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Ecology 3.docx

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Department
Biology
Course
Biology 2483A
Professor
Mark Moscicki
Semester
Fall

Description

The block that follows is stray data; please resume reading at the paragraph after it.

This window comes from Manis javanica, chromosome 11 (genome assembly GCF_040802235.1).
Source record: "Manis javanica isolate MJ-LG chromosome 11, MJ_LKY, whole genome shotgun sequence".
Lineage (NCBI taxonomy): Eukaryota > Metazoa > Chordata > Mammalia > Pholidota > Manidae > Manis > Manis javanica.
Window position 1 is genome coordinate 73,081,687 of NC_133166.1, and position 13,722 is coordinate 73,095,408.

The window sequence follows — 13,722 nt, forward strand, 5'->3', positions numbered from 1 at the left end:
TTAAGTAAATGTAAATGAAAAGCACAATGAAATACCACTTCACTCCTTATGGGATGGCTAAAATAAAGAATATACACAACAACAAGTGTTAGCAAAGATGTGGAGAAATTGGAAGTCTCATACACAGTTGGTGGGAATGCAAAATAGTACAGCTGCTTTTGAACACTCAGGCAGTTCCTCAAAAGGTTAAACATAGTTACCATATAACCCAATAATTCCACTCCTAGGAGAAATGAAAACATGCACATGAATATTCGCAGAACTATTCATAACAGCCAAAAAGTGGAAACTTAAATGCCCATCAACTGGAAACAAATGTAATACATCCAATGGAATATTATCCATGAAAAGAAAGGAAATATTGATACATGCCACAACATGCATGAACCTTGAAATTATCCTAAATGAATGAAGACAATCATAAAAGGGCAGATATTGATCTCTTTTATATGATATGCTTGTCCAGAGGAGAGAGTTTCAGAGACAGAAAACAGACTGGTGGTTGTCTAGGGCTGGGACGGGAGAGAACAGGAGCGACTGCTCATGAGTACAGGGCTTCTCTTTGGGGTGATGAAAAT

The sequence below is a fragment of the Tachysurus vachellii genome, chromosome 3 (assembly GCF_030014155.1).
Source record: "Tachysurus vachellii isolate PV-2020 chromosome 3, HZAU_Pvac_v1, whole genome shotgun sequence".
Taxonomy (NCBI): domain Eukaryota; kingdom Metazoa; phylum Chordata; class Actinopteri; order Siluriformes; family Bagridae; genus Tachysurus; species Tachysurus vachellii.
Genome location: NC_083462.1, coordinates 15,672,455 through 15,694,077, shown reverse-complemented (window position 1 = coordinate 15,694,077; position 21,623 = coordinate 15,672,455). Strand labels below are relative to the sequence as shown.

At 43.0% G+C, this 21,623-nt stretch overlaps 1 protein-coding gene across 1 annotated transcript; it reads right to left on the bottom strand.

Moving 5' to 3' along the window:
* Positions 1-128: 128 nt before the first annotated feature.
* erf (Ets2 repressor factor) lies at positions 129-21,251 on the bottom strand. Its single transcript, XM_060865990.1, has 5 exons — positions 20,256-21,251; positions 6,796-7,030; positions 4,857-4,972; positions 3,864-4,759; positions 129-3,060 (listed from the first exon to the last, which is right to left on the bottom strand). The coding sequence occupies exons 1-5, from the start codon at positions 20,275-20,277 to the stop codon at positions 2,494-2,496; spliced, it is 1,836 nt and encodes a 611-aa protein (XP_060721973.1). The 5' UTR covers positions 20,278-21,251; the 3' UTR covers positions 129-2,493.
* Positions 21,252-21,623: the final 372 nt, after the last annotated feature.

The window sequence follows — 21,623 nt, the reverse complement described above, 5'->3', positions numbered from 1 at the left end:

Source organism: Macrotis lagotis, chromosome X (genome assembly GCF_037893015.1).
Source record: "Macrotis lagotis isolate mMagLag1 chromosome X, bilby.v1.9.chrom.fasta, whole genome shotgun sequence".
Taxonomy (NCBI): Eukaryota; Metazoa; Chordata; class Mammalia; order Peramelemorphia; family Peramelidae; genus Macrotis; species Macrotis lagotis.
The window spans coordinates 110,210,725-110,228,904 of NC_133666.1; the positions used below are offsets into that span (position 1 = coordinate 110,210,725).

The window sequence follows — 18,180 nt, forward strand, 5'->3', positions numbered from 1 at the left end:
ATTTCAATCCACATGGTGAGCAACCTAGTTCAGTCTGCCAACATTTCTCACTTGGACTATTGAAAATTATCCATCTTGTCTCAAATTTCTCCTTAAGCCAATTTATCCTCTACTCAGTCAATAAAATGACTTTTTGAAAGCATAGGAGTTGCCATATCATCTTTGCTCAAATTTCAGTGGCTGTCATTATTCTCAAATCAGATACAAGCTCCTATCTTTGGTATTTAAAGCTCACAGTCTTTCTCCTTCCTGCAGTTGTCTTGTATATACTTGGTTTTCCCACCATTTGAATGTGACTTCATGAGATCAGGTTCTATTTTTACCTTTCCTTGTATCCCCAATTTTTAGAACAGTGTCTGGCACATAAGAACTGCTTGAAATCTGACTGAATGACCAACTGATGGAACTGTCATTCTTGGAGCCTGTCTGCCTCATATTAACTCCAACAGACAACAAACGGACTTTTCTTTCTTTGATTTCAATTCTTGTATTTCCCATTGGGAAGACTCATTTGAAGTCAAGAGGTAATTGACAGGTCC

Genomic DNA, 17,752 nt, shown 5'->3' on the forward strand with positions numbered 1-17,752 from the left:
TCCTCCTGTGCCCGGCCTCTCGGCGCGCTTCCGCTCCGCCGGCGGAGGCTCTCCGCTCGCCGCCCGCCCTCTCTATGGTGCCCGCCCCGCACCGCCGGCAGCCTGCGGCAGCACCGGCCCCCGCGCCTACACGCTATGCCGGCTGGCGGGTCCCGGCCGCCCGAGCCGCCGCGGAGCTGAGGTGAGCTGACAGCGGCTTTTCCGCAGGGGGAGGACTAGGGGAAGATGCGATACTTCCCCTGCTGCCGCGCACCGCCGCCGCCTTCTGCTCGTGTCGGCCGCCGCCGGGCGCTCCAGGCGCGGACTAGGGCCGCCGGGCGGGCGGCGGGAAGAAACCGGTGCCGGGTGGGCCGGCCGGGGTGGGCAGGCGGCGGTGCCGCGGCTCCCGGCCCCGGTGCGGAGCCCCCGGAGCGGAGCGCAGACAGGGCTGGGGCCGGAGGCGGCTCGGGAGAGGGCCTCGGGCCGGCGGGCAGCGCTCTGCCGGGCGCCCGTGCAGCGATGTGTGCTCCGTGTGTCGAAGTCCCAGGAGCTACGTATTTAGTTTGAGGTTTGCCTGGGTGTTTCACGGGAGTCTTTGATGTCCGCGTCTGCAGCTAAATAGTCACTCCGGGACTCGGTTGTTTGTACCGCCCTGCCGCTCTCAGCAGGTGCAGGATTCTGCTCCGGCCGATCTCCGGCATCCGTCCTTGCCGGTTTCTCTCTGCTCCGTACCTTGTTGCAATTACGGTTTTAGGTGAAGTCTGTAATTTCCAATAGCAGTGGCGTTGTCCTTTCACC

Ecology-Lecture 3 Sept 19 2013 Biosphere  Zone of life on earth  What the world is made up of biologically Biomes  There are many systems in the world and they relate to climate factors. This determines how organisms pattern out  Large biological communities that we can divide organisms up into based on the physical environment, climate in particular  Biomes are organized by dominant plant types (not taxonomy) such as the Tundra or Boreal forest Why Plants?  Plants make up a large majority of the worlds biomass. They are visible, and cecile. Since plants cannot move, they are forced to deal with the temperature conditions year round. It is difficult to describe a region based on animals because they can migrate when weather conditions change.  Terrestrial biomes are characterized by succulence (leaves holding water) and deciduousness (leaves falling off) Major Plant Growth Forms  Deciduous: These trees are common in North America. They Plant growth forms lose their leaves in the fall.  Conifers: These are needle leave trees. They are found further North.  Cacti: These plants have adapted to a very dry environment. They have succulent stems and leaves.  Grasses: Grasses are different from other plants because they are not woody and they grow from their base (no stem). Because they do not grow from a stem, they are not typically damaged by Plant growth forms animals grazing.  Evergreen: These trees are found in the rainforest. They have broad leaves like trees in N.A but they do not lose their leaves as the temperature never gets cold (wet and warm year round).  Forbs: We have many of these in N.A. They are non woody, broad leaved plants like the Dandelion (seasonally cool environment).  Sclerophyllous: These plants have leathery leaves. They are found in environments that get very dry seasonally (seasonally dry/moist, warm/cool). Why Different Plant Growth Forms?  Selection Pressures  Selection pressures include: aridity, extreme temperatures, intense solar radiation, grazing and crowding  Similar growth forms can be found on different continents, even though the plants are not genetically related. This is through convergence. Convergence is when strong selective pressures happening in different parts of the world cause unrelated organisms to converge on a certain type of body plan. This is why we can have desert plants on opposite sides of the world. They are both part of the desert biome, but the desert plants in one area are completely different from the desert plants in another. They just converged on similar adaptations. Factors Affecting Plant Growth  Temperature has a direct physiological effect on Biomes Vary with Mean Annual Temperature and Precipitation plant growth  Precipitation and temperature act together to * but does not account influence water availability and water loss by for seasonal variation plants  Water availability and soil temperature also determine the supply of nutrients in the soil  Biomes vary with mean annual temperature and precipitation. This graph shows the 9 biomes. However, it doesn't take seasonal variation into account so the grasslands seem less prevalent than they are! Global Distribution  Human activities have changed biome distribution, land use change in particular (logging, Global Biome Distributions agriculture, resource extraction, urban development)  The actual distributions we see right now are very different. For instance, in London we are considered to be in the temperate forest biome. However, we do not see a lot of forested areas in Southern Ontario because it has been converted to agriculture.  Therefore, biomes are based on the dominant plant forms without human intervention.  In this map showing human impact, we can see that the warmer the colour, the more of an impact we have had on the biomes. The areas barely affected are cold, dry and unbearable. Global Biome DistributionsAre Affected by Human Activities Nine Major Terrestrial Biomes  Climate diagrams show the characteristic seasonal patterns of temperature and precipitation at a representative location Tropical Rainforests  Wet and hot (as shown in climate diagram)  More than 2X the amount of rain that we get in London Ontario. This means that these areas will be teeming with life (a lot of biodiversity)  The rainforest has not much more than 10% of the earth's surface but over 50% of species. We have high biomass and high diversity  Light in rainforest is difficult to get at because of tree cover so plants must grow tall to beat their neighbours out for light or adjust to low light levels (under trees)  Because it is so wet, plants have interesting strategies. Emergents are trees that grow above the canopy. Lianas (woody vines) and epiphytes grow on the stems or trunks of other plants (support). This is how they are able to get moisture!  In the rainforest, understory trees grow in the shade of the canopy and shrubs/forbs grow on the forest floor  The rainforest is productive enough to see different layers of plant growth :)  The rainforests are at threat due to logging, pasture and crop conversion. Only half of them are still intact  You would think that rainforests have nutrient filled soil because they are teeming with life but the nutrients are in the plants! The soils are ancient (were never glaciated so have been sucked dry of their nutrients). When you get rid of the trees, you lose nutrients and it takes a very long time to get them back! Recovery is questionable  This image shows deforestation over a 25 year period. You get a fishbone pattern which is caused by logging and road formation. There is very extensive rainforest removal in a relatively short period of time! Tropical Seasonal Forests/Savannahs  Warm, wet for part of the year, then get very dry  Associated with movement of ITCZ  Compared to the rainforest, we see shorter trees. They use the strategy of deciduousness in which they lose their leaves in the dry season. In these biomes we also see a lot more grasses and shrubs (sparse vegetation).  These areas typically look more like savannahs. Fire and large herbivores (wildebeests, zebras, antelopes, elephants) roaming the land may be the reason for this. Fires favor savannahs because they are more tolerant and grow back faster. A study in Africa found that elephants were running around and uprooting small trees which may have led to its conversion from forest to savannah. Flooding may have also had an effect (Orinoco River Floodplain)  Less than half of these biomes remain due to human population growth and agricultural impact. Hot Deserts  High temps, low moisture  Cannot support a lot of biomass (sparse vegetation/animal life and restrained plant growth due to low water availability)  Occur in areas of subsidence where you have high pressure systems. Even though it is warm, there is very little precipitation.  When deserts get a little bit of rain, plants/animals have adapted to take advantage. Plants can take in the water and grow flowers very quickly while the moisture is still available.  Many plants are succulent with stems that store water like cacti. There is such strong selective pressures in deserts that we see convergence (why you see 2 unrelated desert plants on opposite sides o